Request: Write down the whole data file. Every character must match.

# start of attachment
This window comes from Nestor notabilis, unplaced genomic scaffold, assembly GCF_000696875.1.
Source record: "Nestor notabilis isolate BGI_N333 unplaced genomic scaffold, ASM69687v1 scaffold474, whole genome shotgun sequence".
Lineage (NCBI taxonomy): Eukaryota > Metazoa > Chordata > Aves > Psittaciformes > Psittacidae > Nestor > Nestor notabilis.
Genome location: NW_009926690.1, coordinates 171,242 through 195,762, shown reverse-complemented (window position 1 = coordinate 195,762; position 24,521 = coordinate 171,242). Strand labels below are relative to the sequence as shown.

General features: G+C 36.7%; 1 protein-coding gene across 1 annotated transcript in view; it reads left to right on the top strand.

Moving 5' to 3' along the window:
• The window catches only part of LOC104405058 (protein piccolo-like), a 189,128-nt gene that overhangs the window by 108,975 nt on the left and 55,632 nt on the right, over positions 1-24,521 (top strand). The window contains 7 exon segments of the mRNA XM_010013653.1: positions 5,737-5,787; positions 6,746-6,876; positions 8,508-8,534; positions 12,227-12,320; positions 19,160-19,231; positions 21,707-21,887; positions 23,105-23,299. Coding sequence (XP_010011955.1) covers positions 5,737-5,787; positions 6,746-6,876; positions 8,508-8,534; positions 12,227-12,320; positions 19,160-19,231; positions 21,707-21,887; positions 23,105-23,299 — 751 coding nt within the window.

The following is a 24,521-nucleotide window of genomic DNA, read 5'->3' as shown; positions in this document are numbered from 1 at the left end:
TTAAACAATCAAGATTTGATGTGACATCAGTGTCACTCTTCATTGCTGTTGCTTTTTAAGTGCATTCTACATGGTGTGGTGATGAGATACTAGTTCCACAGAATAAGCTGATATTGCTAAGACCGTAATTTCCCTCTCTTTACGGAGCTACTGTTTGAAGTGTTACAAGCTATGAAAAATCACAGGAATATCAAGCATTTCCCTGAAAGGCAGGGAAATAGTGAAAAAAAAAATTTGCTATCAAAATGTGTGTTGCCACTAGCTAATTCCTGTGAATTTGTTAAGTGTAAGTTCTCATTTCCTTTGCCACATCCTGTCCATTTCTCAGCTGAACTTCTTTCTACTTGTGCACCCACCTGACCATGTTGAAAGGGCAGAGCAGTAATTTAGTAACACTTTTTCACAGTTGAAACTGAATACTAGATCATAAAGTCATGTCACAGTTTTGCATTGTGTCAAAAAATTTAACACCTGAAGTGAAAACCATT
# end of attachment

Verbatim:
This window comes from Nestor notabilis, unplaced genomic scaffold, assembly GCF_000696875.1.
Source record: "Nestor notabilis isolate BGI_N333 unplaced genomic scaffold, ASM69687v1 scaffold474, whole genome shotgun sequence".
Lineage (NCBI taxonomy): Eukaryota > Metazoa > Chordata > Aves > Psittaciformes > Psittacidae > Nestor > Nestor notabilis.
Genome location: NW_009926690.1, coordinates 171,242 through 195,762, shown reverse-complemented (window position 1 = coordinate 195,762; position 24,521 = coordinate 171,242). Strand labels below are relative to the sequence as shown.

General features: G+C 36.7%; 1 protein-coding gene across 1 annotated transcript in view; it reads left to right on the top strand.

Moving 5' to 3' along the window:
• The window catches only part of LOC104405058 (protein piccolo-like), a 189,128-nt gene that overhangs the window by 108,975 nt on the left and 55,632 nt on the right, over positions 1-24,521 (top strand). The window contains 7 exon segments of the mRNA XM_010013653.1: positions 5,737-5,787; positions 6,746-6,876; positions 8,508-8,534; positions 12,227-12,320; positions 19,160-19,231; positions 21,707-21,887; positions 23,105-23,299. Coding sequence (XP_010011955.1) covers positions 5,737-5,787; positions 6,746-6,876; positions 8,508-8,534; positions 12,227-12,320; positions 19,160-19,231; positions 21,707-21,887; positions 23,105-23,299 — 751 coding nt within the window.

The following is a 24,521-nucleotide window of genomic DNA, read 5'->3' as shown; positions in this document are numbered from 1 at the left end:
TTAAACAATCAAGATTTGATGTGACATCAGTGTCACTCTTCATTGCTGTTGCTTTTTAAGTGCATTCTACATGGTGTGGTGATGAGATACTAGTTCCACAGAATAAGCTGATATTGCTAAGACCGTAATTTCCCTCTCTTTACGGAGCTACTGTTTGAAGTGTTACAAGCTATGAAAAATCACAGGAATATCAAGCATTTCCCTGAAAGGCAGGGAAATAGTGAAAAAAAAAATTTGCTATCAAAATGTGTGTTGCCACTAGCTAATTCCTGTGAATTTGTTAAGTGTAAGTTCTCATTTCCTTTGCCACATCCTGTCCATTTCTCAGCTGAACTTCTTTCTACTTGTGCACCCACCTGACCATGTTGAAAGGGCAGAGCAGTAATTTAGTAACACTTTTTCACAGTTGAAACTGAATACTAGATCATAAAGTCATGTCACAGTTTTGCATTGTGTCAAAAAATTTAACACCTGAAGTGAAAACCATT